I Paarked the Caar in Haarvaard YaardPosted by Joyce Tischler, ALDF Founder and General Counsel on February 9th, 2010
Still groggy from the cross-country airplane ride, I exited San Francisco Airport yesterday, thankful to be home after several days in the freezing temperatures of Cambridge, Massachusetts. I felt a sense of freedom as I threw my heavy winter coat into the trunk of my car and replaced my heavy socks and boots with a pair of flip flops. A few days in frigid temperatures reminded me to be thankful for the mild winters of California!
But, that’s not what took me to Cambridge. It is a charming town, reminiscent of parts of London, with beautiful churches, fascinating old cemeteries and brick sidewalks. It’s also the home of Harvard Law School and once again, this past weekend, in the dead of the New England winter, the Harvard Student Animal Legal Defense Fund played gracious host to the annual National Animal Law Competitions (NALC) sponsored by the Center for Animal Law Studies (CALS), a program that Animal Legal Defense Fund is proud of. In addition to funding the competitions, most of ALDF’s staff attorneys served as judges and jurors throughout the weekend.
For me, the National Animal Law Competitions, or as I refer to it, the Harvard Moot Court, is an opportunity to spend precious time with dear old friends, like Steve Wise and Valerie Stanley, colleagues who have helped to build the animal law movement from its earliest days, as well as to cement relationships with legal talents such as Prof. David Cassuto of Pace Law School and Susan Hightower, adjunct professor at the University of Texas School of Law.
But most of all, this is a celebration of the newest generation of animal law advocates: the law students who spent so many hours preparing for these competitions, and who refused to bow under the pressure of our relentless prodding and questioning. This year, Bruce Wagman, and Matthew Liebman of ALDF drafted a masterful legal problem for the students to tackle in the Moot Court competition. They created a hypothetical (but all too realistic) plan by the federal Bureau of Land Management to remove an entire herd of wild horses from its range. I had great fun peppering the students with tough questions and assessing how they responded. In an exhausting one and a half days, I served on five separate panels of judges, including the nail-biting final round of the competition, and judged a total of ten teams of students. Even though the facts and legal issues were the same in all rounds, I was astonished at how each team and each student had a fresh and distinctly different approach to arguing the problem. Helping to train these students is an important part of our work and I feel blessed and honored to be a part of it. When the Steve Wises and Joyce Tischlers of animal law are a distant memory, these students will carry on, winning cases that protect animals and establish their legal rights.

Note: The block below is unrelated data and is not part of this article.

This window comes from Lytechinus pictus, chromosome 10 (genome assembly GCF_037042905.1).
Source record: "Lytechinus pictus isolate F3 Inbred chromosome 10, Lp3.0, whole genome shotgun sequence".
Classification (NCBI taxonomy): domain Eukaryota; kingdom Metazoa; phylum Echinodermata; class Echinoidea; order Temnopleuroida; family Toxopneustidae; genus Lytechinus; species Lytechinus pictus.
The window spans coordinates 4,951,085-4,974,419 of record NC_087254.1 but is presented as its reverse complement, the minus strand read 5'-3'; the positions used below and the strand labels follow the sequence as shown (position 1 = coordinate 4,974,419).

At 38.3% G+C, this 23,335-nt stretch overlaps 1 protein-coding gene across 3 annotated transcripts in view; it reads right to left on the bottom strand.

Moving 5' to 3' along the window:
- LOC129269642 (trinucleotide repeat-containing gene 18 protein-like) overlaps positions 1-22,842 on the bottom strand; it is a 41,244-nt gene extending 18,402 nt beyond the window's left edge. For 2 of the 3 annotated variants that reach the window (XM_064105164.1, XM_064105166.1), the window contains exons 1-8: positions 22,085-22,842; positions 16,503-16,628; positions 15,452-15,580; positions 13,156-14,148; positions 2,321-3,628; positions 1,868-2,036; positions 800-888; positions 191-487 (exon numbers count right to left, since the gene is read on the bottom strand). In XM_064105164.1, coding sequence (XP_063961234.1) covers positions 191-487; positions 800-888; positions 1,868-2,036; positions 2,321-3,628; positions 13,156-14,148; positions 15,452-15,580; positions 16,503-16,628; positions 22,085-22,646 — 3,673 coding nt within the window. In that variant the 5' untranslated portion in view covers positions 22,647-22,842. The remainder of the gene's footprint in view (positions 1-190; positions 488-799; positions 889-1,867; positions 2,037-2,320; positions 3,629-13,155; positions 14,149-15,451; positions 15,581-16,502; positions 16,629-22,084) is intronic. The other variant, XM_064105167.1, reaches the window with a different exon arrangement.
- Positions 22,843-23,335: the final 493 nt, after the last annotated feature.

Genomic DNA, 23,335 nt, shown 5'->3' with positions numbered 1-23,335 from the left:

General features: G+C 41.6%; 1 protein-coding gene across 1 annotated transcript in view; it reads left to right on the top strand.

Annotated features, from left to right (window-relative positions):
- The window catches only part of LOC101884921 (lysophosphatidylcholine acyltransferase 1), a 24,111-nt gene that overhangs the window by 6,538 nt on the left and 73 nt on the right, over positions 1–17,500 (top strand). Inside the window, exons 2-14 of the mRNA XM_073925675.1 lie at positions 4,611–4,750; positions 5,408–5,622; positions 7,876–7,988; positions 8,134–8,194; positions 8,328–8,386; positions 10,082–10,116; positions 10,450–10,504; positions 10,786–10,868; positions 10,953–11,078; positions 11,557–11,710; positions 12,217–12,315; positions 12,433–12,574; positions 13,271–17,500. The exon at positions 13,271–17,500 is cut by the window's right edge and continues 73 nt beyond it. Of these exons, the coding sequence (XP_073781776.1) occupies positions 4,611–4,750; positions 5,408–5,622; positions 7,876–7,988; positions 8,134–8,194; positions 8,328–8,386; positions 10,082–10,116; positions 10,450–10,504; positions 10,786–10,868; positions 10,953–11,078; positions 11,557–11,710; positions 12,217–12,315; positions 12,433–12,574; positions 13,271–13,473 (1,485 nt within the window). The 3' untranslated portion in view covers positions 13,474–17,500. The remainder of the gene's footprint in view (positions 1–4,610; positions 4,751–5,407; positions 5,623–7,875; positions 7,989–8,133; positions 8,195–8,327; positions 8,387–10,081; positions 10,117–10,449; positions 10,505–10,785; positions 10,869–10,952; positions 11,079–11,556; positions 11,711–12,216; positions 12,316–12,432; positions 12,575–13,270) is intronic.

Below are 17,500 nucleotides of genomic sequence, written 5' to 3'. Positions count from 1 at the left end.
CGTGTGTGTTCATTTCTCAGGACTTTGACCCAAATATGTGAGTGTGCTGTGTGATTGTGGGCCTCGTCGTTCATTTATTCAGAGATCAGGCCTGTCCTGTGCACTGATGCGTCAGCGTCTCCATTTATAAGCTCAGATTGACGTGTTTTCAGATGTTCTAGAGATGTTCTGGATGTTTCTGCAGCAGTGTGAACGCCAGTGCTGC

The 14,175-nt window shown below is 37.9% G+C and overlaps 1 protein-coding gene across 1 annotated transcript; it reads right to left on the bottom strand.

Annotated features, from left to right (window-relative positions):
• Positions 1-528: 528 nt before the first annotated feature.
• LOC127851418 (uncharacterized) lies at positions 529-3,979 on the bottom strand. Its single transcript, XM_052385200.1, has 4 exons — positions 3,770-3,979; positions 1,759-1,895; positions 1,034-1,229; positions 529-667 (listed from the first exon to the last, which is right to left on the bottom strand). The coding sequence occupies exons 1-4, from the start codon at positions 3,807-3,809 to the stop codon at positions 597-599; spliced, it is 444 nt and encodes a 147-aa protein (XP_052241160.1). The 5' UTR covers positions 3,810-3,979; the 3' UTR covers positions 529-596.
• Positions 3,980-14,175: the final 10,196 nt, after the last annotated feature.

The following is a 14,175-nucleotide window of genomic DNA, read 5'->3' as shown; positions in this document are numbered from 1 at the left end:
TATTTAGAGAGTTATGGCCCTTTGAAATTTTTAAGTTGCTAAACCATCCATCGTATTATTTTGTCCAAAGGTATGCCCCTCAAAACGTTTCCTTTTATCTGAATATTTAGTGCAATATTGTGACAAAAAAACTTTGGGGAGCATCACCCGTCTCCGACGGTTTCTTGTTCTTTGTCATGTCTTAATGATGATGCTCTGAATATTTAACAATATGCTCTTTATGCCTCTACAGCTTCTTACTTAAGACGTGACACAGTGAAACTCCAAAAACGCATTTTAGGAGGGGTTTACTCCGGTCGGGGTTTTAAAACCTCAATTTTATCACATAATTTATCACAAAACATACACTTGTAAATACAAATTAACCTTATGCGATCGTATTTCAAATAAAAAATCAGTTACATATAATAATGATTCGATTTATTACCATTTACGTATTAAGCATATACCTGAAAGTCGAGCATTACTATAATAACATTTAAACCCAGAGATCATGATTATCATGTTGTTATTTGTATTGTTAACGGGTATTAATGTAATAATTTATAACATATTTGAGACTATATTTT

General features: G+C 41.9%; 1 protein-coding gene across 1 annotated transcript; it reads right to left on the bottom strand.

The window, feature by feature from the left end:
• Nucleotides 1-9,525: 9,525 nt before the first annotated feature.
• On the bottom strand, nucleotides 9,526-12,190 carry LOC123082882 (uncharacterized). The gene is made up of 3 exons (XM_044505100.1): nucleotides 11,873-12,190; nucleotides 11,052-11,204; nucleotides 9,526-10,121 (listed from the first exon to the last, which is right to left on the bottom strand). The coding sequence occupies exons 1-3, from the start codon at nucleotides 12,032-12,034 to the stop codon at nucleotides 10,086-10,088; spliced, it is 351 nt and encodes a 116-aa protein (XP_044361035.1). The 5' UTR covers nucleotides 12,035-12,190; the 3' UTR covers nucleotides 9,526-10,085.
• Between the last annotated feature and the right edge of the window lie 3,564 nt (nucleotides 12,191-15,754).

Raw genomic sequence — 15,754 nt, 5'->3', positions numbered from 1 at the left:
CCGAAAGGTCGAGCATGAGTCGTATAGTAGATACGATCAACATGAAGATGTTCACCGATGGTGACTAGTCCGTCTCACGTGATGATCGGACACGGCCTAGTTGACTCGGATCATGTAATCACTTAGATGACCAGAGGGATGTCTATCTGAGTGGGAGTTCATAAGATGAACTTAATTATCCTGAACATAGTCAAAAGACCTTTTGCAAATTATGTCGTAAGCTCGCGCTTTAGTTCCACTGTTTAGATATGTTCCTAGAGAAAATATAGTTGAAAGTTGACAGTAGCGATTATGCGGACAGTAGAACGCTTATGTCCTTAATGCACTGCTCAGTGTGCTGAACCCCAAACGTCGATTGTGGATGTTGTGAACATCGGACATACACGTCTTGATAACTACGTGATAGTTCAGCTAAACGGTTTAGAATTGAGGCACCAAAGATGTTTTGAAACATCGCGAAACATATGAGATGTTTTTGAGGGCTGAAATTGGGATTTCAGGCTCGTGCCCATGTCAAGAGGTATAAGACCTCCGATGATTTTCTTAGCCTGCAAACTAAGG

So, before I sink back into jet-lagged unconsciousness, I want to send out a big thank you to Pam Frasch, Kathy Hessler and Laura Handzel of CALS for their many months of preparation, Liberty Mulkani, our conference coordinator extraordinaire, and Justinian Doreste (my hero) and the Harvard SALDF chapter for the boots on the ground work they did to make this event run so smoothly. Hats off to Bruce and Matthew for the Moot Court problem, to Scott Heiser and Megan Senatori for the Closing Argument problem and to all of our colleagues who gave of their time and talents to serve as judges. And, of course, thanks to all of the students who competed—you rock!
Appellate Moot Court Competition
Winner: Angelina Zon & Joseph Grant, Florida Coastal School of Law
2nd Place: Mark Billingsley & Bryan Telegin, Lewis & Clark Law School
Semi-Finalist Teams: Rexena Napier & Lauren Bean, University of Louisville, Brandeis School of Law and Tara Kinman & John Verheul, University of New Mexico School of Law
Best Brief (Winner): Annie Beck & David Louie, South Texas School of Law
Best Brief Finalist (2nd Place): Angelina Zon & Joseph Grant, Florida Coastal School of Law
Best Oralist: Nicholas Hudson, University of Washington School of Law
Closing Argument Competition
Winner: Anthony Sam, The John Marshall Law School (Chicago)
2nd Place: Erin Walkowiak, Lewis & Clark Law School
Finalists: Donyel Perry, The John Marshall Law School (Chicago) and Robyn Katz, Texas Tech School of Law
Legislative Drafting & Lobbying Competition
Winner: Eric Barker, George Washington University Law School
2nd Place: Lily Becker, University of Chicago Law School
Finalist: Rebecca Glenn, Temple University, Beasley School of Law